:-o How can we create sad dust? :-)
I also think relative humidity has an effect, both of the wood and
surrounding air. Here in Phoenix it's usually so dry that static
electricity is a huge problem causing static cling. I've moved "dust"
around (Swingman's method) inside the cabinet saw only to have it re-stick
somewhere else. Type of wood is also a factor. Face milling poplar (Sears
pos profile cutters) caused a huge build-up inside while doing the same task
with maple did not.
OK, here's what seems to be working the best so far. I've pretty much
made a small downdraft in the bottom of my cabinet saw by putting a
piece of plywood with holes and a "funnel" in the cabinet base. It goes
something like this, from the bottom up:
The factory floor of the saw slopes toward the DC port. The edges
of the facory floor were sealed up with duct tape. I then took a piece
of plywood about the same size square as the facory floor and mounted
it just above the DC port and sealed it up with duct tape (Again, think
downdraft table). Two blocks were added on one side between the two
floors to keep the plywood level instead of angled like the factory
I then drilled a series of 5 3/4" evenly spaced holes right down
the center of the plywood directly inline with the DC port. I tried
just using pegboard, a series of 1" holes in plywood and a series of
1/2" holes in plywood. It seemed anything less than 3/4" would just
clog, and too many 1" holes would lessen the suction to the point where
it just didn't work either. I may refine the number and size of holes
a little, but I think 3/4" is a good start between keeping good suction
and not to small as to clog.
I then cut two pieces of plywood and put them in the cabinet to
form a "V". They basically create a slope (or funnel) on either side
of the cabinet to direct the dust toward the 5 holes I drilled in the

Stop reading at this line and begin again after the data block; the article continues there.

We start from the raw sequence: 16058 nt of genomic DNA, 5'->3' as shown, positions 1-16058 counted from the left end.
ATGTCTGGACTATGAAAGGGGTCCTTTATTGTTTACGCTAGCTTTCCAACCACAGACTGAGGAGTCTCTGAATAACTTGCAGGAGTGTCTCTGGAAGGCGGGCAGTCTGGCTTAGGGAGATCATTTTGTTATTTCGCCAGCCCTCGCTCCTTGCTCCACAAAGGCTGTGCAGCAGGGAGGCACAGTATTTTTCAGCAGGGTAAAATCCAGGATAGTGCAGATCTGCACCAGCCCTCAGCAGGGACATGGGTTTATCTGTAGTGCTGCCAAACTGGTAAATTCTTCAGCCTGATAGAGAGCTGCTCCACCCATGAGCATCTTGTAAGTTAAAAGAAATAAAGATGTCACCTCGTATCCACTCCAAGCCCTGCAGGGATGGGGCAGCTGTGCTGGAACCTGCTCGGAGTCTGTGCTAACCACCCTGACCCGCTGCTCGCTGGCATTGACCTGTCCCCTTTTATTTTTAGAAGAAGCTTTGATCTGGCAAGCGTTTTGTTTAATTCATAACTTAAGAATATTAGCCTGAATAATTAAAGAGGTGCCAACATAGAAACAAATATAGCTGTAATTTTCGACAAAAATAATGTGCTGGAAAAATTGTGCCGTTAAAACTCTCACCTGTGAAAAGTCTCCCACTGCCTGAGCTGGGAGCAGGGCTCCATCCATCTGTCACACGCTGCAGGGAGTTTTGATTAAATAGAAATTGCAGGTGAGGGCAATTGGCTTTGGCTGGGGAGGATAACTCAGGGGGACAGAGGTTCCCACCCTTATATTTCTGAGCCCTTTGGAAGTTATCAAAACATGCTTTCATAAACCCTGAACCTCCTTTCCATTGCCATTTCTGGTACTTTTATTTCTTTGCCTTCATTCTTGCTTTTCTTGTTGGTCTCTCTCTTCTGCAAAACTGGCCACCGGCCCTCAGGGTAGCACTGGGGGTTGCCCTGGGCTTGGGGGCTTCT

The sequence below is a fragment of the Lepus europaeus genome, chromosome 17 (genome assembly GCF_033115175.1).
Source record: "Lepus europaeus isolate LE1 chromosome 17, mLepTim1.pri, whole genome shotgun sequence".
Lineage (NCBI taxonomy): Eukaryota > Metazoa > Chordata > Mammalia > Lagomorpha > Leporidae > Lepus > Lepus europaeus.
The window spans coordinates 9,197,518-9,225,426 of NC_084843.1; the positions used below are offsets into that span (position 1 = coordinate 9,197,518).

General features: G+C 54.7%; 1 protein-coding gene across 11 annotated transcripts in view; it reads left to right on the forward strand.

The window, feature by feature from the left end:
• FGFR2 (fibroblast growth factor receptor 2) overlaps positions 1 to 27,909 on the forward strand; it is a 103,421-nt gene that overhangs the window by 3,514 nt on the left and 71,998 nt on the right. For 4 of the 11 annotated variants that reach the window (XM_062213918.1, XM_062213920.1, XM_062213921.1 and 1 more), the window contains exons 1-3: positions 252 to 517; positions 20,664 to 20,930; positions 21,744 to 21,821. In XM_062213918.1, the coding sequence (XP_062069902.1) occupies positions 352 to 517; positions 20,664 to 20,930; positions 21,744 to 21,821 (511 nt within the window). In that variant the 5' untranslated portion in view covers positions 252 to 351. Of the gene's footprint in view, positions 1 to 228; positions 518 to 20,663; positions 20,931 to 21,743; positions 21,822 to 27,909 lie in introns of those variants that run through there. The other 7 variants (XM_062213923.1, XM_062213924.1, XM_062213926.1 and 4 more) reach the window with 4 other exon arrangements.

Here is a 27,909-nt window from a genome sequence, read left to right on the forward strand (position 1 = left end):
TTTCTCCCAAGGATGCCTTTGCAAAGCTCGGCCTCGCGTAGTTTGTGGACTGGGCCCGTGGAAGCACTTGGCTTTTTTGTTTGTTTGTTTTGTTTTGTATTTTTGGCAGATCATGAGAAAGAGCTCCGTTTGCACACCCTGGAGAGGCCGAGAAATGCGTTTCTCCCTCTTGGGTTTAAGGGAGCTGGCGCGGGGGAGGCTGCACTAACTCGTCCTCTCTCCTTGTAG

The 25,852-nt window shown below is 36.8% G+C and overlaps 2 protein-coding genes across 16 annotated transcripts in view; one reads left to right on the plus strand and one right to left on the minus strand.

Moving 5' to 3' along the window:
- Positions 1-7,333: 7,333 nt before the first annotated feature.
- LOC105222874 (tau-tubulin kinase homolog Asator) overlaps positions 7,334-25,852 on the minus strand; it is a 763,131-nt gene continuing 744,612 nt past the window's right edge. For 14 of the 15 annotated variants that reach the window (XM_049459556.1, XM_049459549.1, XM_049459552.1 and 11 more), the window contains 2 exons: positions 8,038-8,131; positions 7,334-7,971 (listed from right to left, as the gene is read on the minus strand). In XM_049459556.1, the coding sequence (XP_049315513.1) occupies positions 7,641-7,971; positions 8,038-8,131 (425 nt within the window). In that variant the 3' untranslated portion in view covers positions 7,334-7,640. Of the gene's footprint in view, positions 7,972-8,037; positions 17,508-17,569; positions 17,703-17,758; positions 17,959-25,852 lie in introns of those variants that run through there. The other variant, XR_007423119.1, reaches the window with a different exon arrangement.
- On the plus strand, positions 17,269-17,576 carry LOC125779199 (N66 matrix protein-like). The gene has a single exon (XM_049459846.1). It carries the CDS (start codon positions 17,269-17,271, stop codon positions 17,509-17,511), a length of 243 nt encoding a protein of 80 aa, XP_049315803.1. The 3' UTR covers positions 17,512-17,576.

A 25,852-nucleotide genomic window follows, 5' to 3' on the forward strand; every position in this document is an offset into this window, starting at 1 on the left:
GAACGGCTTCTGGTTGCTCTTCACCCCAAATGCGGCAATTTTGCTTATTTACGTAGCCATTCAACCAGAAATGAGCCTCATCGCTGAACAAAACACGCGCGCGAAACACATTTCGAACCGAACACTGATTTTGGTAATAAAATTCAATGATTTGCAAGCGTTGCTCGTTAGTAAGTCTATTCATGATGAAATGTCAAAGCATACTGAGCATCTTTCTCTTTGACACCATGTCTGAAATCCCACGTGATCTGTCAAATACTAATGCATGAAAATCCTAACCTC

I just finished ripping a bunch of wood into about 400 lf of 1/4"
pieces to check how this would perform in real world use. The cabinet
only has about a quart or so of dust in the bottom around the holes and
has seemed to stabilized there. However, some dust did gather on the
outsides of the funnel where there is no holes for dust collection. I
need to refine this a litle yet to keep dust out of those areas (more
In any case, I'm gonna look over Bill Pentz site this eve (between
beers) and see if there is any ideas to refine this thing further. I 'd
guess the best DC would be a shroud that would fit around the blade,
but it just doesn't seem possible with my saw. As it is though, I've
managed to make great progress in a few hours with just 3 pieces of
plywood and some duct tape. Will report back with future refinements
and some pics soon. Happy New Year! --dave
Dave Jackson wrote:
I have looked over Pentz's site several times, have a cartridge filter
on a HF dust collector w" 6" tubing, a hepa room filter and a hepa
shopvac filter for my 6" RO. I was still nervous until I found this
study of a refinishing shop
It shows a shop with no dust collection using a 6" RO sander generating
just barely above even the new air quality standards (1.4 mg/m3) for
fine particulates. I could see an argument that they would build up
over time, but this should have been included in the measurements since